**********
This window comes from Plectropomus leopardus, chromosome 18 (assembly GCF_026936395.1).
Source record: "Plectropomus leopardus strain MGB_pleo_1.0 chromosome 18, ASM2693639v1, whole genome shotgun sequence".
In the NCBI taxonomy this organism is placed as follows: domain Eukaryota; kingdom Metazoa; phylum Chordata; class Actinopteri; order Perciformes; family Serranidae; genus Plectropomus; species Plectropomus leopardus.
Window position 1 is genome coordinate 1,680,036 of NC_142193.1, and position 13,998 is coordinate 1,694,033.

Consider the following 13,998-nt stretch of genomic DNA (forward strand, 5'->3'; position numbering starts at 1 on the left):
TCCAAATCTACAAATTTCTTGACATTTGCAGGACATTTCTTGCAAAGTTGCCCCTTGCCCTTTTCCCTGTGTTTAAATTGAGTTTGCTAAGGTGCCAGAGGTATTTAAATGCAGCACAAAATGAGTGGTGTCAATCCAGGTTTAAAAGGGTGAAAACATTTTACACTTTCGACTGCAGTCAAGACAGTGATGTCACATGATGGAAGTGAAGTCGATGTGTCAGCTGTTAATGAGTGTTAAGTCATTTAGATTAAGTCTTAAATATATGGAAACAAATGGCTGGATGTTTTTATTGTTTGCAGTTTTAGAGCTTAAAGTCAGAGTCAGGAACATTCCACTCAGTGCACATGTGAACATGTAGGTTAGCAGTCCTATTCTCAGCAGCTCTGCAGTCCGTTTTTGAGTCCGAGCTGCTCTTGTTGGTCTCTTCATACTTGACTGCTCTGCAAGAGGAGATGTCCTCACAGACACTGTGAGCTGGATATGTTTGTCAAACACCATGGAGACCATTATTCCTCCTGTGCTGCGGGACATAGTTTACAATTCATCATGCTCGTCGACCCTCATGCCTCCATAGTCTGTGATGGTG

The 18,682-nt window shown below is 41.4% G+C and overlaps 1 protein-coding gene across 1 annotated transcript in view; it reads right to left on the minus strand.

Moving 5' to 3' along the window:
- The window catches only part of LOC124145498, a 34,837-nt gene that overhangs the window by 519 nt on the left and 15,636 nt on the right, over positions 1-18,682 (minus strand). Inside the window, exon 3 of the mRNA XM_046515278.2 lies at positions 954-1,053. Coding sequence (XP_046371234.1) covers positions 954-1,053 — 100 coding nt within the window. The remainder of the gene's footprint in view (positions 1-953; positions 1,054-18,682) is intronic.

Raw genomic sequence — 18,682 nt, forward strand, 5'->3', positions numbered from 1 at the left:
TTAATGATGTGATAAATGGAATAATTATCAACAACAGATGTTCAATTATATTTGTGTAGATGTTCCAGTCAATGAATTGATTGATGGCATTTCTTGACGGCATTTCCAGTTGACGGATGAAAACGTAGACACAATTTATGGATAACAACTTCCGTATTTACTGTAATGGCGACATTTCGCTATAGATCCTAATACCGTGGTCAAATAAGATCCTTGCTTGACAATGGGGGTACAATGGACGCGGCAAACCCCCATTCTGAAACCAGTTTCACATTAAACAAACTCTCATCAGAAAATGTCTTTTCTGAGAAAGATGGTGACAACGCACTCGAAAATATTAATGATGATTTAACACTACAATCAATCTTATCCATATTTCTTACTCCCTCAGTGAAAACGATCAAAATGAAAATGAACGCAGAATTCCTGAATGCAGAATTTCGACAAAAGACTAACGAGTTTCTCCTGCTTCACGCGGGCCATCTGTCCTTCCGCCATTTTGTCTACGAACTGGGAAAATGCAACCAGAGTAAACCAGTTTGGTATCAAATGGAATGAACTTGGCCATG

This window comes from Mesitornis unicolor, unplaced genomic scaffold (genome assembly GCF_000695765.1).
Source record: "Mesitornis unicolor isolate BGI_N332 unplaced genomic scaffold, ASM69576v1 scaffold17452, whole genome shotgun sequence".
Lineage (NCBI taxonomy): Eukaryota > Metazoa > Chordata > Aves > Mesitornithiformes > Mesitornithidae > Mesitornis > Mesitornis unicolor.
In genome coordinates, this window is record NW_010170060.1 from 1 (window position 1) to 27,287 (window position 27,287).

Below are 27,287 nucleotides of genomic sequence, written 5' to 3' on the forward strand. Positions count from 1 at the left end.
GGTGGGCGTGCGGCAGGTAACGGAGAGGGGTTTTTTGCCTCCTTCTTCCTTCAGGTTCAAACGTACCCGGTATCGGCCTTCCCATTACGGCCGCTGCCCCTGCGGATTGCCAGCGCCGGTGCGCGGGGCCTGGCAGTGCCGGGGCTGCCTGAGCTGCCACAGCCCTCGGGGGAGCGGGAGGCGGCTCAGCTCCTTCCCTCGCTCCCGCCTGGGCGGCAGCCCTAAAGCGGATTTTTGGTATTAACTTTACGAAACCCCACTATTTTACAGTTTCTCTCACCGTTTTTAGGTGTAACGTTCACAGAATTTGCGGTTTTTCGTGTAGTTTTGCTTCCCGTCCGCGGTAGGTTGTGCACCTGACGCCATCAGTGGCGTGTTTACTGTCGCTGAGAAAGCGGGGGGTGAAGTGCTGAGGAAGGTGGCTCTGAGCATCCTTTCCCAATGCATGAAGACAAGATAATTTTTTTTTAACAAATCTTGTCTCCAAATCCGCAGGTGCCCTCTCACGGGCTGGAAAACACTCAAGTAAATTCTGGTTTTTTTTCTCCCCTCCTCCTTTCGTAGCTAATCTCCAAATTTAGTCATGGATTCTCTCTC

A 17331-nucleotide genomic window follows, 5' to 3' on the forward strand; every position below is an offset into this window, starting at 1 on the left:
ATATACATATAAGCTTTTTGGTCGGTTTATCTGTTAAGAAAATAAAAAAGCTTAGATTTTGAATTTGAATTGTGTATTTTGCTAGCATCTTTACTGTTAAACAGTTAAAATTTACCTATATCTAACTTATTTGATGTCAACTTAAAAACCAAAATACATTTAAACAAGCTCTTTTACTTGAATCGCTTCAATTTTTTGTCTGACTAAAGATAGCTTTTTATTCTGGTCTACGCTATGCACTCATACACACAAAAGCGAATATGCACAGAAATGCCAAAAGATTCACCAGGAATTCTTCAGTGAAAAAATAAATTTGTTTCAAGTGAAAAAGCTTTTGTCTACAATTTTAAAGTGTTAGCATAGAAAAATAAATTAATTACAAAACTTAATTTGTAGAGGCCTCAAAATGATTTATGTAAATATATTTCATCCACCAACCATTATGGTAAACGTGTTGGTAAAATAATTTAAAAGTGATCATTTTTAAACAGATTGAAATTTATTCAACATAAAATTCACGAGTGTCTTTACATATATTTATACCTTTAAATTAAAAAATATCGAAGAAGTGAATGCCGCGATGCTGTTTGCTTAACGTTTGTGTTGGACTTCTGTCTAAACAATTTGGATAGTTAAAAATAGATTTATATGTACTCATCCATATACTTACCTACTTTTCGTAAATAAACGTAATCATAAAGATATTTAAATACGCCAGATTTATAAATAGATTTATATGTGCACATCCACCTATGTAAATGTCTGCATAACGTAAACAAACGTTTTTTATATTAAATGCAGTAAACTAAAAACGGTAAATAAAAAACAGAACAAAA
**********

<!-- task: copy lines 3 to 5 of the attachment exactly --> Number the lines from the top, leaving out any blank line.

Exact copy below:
In the NCBI taxonomy this organism is placed as follows: domain Eukaryota; kingdom Metazoa; phylum Chordata; class Actinopteri; order Perciformes; family Serranidae; genus Plectropomus; species Plectropomus leopardus.
Window position 1 is genome coordinate 1,680,036 of NC_142193.1, and position 13,998 is coordinate 1,694,033.

Consider the following 13,998-nt stretch of genomic DNA (forward strand, 5'->3'; position numbering starts at 1 on the left):